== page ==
James, 34, who was drafted by the Cleveland Cavaliers with the No. 1 pick in 2003 a couple of months after Jordan retired from the Washington Wizards at age 40, needed 118 more regular-season games than Jordan to reach the same scoring plateau. Yet, while Jordan has James beat in career scoring average (30.1 points per game to 27.1), James is ahead of Jordan in both rebounds (7.4 to 6.2) and assists (7.2 to 5.3). James, it should be noted, also reached the scoring mark on 1,240 fewer field goal attempts than Jordan.



After passing Michael Jordan, LeBron James breaks down what MJ means to him, meeting him for the first time and how he hopes to “inspire the next kid.”

Lakers great and current president of basketball operations Magic Johnson tweeted his congratulations to James.

“Obviously, it’s an incredible achievement,” Lakers forward Kyle Kuzma said. “Getting into the top four, approaching three, he’s going to pass three and probably get into the top two, it’s crazy to really think about.”

James passed Andre Miller for 10th on the all-time assists list earlier this season, making him the only player in league history to rank in the top 10 in both points and assists.

James reaching No. 4 in a Lakers uniform means that all of the top four scorers in NBA history played for the purple and gold at some point in their careers. Kareem Abdul-Jabbar (38,387 points) is No. 1, followed by Karl Malone (36,928 points) at No. 2 and Kobe Bryant (33,643 points) at No. 3.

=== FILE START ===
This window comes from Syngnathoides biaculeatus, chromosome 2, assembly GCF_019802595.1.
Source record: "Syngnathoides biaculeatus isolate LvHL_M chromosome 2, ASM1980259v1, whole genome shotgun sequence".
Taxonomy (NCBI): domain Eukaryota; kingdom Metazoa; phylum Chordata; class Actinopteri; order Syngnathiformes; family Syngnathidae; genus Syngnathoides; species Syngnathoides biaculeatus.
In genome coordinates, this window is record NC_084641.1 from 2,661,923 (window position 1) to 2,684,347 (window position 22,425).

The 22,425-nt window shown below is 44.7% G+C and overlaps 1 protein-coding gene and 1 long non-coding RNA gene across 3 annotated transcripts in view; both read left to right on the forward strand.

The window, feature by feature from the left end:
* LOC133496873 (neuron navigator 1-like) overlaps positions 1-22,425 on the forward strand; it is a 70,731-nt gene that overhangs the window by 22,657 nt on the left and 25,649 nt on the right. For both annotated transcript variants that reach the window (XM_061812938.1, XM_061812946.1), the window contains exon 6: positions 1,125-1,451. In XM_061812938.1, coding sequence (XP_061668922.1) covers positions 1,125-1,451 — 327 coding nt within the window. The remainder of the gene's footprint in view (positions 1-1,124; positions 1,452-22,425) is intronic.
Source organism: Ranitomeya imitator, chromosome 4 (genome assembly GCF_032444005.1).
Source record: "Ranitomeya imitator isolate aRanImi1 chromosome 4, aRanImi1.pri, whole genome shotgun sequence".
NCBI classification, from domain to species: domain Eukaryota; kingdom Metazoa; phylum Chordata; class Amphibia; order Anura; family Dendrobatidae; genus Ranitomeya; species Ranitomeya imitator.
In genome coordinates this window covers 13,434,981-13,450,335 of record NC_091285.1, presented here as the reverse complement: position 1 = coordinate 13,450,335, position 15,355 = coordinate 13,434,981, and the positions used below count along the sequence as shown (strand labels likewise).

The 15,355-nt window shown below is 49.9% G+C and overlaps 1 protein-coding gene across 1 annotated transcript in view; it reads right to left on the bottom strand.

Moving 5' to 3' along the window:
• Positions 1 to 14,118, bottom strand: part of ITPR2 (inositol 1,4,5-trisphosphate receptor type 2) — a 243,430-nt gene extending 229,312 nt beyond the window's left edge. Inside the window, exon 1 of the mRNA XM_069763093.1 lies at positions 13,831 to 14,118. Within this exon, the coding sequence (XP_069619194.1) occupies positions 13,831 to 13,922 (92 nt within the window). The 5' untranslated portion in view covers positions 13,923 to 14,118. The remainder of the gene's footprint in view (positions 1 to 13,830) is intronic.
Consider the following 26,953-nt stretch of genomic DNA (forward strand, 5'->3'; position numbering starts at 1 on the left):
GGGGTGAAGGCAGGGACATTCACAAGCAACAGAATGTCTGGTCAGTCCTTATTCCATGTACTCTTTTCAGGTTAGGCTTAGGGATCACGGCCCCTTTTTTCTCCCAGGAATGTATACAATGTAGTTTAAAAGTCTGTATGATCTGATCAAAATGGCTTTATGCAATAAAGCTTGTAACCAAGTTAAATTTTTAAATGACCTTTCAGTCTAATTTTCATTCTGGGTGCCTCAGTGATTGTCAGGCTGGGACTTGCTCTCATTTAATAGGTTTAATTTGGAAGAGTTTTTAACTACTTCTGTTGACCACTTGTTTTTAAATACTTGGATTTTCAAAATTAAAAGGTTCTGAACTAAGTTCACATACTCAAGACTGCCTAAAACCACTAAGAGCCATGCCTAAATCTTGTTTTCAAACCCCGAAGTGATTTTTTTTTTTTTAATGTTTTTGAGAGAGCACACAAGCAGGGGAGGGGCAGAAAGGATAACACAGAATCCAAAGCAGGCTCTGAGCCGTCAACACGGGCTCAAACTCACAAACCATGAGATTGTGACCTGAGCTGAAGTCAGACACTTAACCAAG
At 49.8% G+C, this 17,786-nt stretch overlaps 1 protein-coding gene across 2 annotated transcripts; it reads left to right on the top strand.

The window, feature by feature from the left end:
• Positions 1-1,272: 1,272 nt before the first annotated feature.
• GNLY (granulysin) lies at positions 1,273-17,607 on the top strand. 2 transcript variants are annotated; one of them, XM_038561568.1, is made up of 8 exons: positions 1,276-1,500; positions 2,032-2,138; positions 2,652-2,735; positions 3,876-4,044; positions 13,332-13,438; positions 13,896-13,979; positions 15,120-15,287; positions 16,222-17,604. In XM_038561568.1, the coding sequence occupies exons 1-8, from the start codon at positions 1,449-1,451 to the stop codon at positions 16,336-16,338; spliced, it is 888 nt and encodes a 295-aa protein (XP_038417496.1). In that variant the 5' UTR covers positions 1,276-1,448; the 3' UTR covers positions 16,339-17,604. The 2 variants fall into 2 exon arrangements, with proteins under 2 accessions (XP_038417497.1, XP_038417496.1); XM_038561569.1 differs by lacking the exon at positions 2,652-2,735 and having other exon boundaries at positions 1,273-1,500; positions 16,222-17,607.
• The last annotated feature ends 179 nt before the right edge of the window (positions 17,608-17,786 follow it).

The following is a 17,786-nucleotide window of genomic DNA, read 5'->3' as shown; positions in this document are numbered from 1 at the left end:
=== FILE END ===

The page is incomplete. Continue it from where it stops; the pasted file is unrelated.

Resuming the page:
James passed Jordan for first in all-time playoff points in the spring of 2017 — although he still trails Jordan 6-3 in championships. The occasion allowed James a chance to reflect on Jordan’s influence.

“I did pretty much everything that MJ did when I was a kid,” James said at the time. “I shot fadeaways before I should have. I wore a leg sleeve on my leg and folded it down so you saw the red part. I wore black and red shoes with white socks. I wore short shorts so you could see my undershorts underneath. I didn’t go bald like Mike, but I’m getting there.”

James and Jordan do not have much of a relationship to speak of.

“Even with the relationship not being as you would want it as you’re growing up, obviously, at the end of the day what he was able to do on the floor and off the floor throughout his playing days inspired a kid from Akron, Ohio, so that is more than enough of a relationship because he helped me feel like I could be something beyond this world as well,” James told ESPN.

But James, like Jordan, has elevated his stature off the court thanks to a lucrative relationship with Nike; and James, like Jordan, has visions of someday owning an NBA franchise. And James is signed on with Warner Bros. to reboot the “Space Jam” franchise this summer.